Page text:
CEE Legal Matters reported in November that a team of 11 lawyers from Polish firm DJBW will join Noerr’s Warsaw office effective January 1, 2017. Of the five Partners in DJBW, four – Witold Danilowicz, Witold Jurcewicz, Radoslaw Biedecki, and Ludomir Biedecki – will move to Noerr. CEE Legal Matters reached out to both Joerg Menzer, Regional Managing Partner of Noerr’s CEE offices in Bratislava, Bucharest, Budapest, Prague, and Warsaw, and Radoslaw Biedecki, who will become the new Office Head of Noerr in Warsaw, to learn more about the move and what led to it.
CEELM: The natural question is why this onboarding made sense for both Noerr and DJBW.
J.M.: The main idea for us is that we’ve always aimed to be a strong player in the region. We feel we’ve achieved that in CEE as a whole and to some extent within each national market individually – but I think, in many ways, we are somewhat seen as a hidden champion. We work with many major clients – including Daimler and Kaufland, among others – who don’t really allow us to talk about the deals we work on. Maybe we just take such client requests more seriously than others, or maybe it’s the nature of the clients we work with, but, at the end of the day, it means that we are not as visible at times as we would like to be.
Looking at Poland specifically, while we felt we were well positioned there, we also felt that we were not embedded enough in the national market, and therefore we were keen to build ourselves up into genuine local champions. Because we’ve been heavily transactional-focused, the size of the team was limited, which generally is fine – we never wanted to build a huge team – but it was obvious to us that the market was moving and that we needed to move with it. We hired strategic consultants who analyzed the legal market with us. Initially, the DJBW team was presented to us on an anonymous basis following their research and we felt it was a great match.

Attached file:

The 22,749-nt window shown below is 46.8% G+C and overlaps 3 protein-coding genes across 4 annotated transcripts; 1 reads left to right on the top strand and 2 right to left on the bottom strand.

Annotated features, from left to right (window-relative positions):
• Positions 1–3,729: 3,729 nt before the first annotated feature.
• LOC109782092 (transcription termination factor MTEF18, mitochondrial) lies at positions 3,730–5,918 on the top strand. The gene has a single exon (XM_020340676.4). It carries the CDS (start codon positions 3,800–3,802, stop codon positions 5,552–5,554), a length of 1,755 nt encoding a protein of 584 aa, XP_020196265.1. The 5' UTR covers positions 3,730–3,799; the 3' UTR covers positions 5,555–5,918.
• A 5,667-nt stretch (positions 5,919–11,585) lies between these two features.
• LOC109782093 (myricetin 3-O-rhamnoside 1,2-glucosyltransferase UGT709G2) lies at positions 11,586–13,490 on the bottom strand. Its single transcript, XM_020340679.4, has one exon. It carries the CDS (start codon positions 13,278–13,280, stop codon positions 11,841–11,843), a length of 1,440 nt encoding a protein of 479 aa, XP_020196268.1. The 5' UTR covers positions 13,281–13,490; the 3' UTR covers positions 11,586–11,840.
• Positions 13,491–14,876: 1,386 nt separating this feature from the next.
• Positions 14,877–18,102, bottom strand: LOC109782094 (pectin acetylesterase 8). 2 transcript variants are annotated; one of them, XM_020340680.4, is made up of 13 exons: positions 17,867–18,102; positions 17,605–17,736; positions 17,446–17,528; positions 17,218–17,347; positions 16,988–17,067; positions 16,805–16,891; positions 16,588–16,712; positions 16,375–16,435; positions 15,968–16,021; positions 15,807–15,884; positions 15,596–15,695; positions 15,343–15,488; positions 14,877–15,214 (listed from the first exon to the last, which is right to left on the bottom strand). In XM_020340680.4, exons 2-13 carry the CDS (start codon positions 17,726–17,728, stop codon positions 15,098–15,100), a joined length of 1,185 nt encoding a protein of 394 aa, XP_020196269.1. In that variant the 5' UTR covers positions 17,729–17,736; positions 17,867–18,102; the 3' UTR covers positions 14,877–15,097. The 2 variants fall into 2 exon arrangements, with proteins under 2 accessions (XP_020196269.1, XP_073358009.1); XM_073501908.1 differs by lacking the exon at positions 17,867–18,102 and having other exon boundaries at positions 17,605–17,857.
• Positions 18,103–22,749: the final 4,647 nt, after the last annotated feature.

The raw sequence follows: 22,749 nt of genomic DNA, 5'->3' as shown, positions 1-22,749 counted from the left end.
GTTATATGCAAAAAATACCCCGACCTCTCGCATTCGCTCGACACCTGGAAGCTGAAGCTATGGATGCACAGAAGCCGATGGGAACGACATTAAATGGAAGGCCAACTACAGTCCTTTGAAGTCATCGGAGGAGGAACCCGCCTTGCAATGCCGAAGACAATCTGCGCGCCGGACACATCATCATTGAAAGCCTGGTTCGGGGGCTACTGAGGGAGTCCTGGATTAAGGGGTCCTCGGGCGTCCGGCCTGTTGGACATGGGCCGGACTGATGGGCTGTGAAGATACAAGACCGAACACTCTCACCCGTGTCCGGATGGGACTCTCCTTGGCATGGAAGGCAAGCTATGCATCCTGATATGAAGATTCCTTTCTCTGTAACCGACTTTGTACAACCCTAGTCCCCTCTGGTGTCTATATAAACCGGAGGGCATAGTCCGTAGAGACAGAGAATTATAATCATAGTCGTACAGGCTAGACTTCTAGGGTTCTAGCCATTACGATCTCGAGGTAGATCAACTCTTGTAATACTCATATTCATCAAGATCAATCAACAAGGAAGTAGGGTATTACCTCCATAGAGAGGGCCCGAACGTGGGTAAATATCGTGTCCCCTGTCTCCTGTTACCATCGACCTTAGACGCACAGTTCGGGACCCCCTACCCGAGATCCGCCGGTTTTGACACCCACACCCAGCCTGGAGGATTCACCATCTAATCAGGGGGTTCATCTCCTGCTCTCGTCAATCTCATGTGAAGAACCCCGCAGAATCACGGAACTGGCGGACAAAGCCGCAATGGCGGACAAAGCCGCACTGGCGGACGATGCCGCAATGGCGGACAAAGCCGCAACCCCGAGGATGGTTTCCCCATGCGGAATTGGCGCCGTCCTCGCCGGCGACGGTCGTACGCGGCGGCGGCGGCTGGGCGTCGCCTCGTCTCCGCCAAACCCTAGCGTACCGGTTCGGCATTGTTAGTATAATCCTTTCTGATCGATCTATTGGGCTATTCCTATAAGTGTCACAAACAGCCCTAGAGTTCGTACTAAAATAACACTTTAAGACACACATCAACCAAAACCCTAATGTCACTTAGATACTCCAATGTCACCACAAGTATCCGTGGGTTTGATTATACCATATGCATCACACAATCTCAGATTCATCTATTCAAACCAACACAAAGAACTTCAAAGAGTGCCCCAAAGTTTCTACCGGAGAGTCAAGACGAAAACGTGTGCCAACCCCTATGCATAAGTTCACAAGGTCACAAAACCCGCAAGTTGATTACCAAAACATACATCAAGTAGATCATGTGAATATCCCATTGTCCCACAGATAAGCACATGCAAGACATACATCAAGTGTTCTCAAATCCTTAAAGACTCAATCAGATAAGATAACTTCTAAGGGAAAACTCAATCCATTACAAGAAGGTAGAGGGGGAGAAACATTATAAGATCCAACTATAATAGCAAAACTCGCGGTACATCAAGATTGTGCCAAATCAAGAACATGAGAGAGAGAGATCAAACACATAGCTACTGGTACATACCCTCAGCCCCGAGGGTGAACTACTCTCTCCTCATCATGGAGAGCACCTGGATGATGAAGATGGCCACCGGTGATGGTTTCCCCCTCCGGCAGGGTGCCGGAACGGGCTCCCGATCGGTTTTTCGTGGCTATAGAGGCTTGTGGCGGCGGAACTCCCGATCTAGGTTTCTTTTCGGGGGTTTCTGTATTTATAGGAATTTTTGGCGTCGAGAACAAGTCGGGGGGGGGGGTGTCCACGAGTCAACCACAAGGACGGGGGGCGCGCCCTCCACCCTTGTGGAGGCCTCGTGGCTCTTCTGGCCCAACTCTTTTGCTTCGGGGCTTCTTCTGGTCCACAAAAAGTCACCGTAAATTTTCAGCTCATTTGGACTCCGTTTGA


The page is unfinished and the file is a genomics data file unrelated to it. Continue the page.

CEELM: Which consultancy did you use for the project?
J.M.: We used Venturis Consulting Group International – a team that I was already familiar with as they are also members of the Law Firm Management Committee within the IBA. We preferred to work with them over an executive search firm because we felt we needed people who truly understood the business environment and the legal sector as well as practice management challenges when it comes to such a move – it was clear to us this was not going to be a simple recruitment exercise.
CEELM: What about DJBW? What were the main reasons for your move?
R.B.: We had been thinking for a while now that a firm of 30-40 lawyers is exactly what the market needed – that size would allow for both day-to-day work and some big-ticket-deal executions. Growing to that size organically would have taken a long time. We weren’t necessarily thinking of tying up with a German firm, simply because they tend to have a low profile in the country – indeed, German firms are known more for leaving the market than for coming in. (Laughs)
Considering the economy of Poland, this makes sense, though. We have a lot of connections in the German market and we have received some nice referrals over time. Joining forces with Noerr in this setting simply made a lot of sense.
CEELM: Was losing potential referral work a concern?
R.B.: Naturally, that was part of the consideration. The pipeline was openly discussed among us, and of course we were aware that we will probably lose the connections with other firms in Germany. But on balance, we hope to be able to compensate with work from Germany, and indeed from across the region, within Noerr.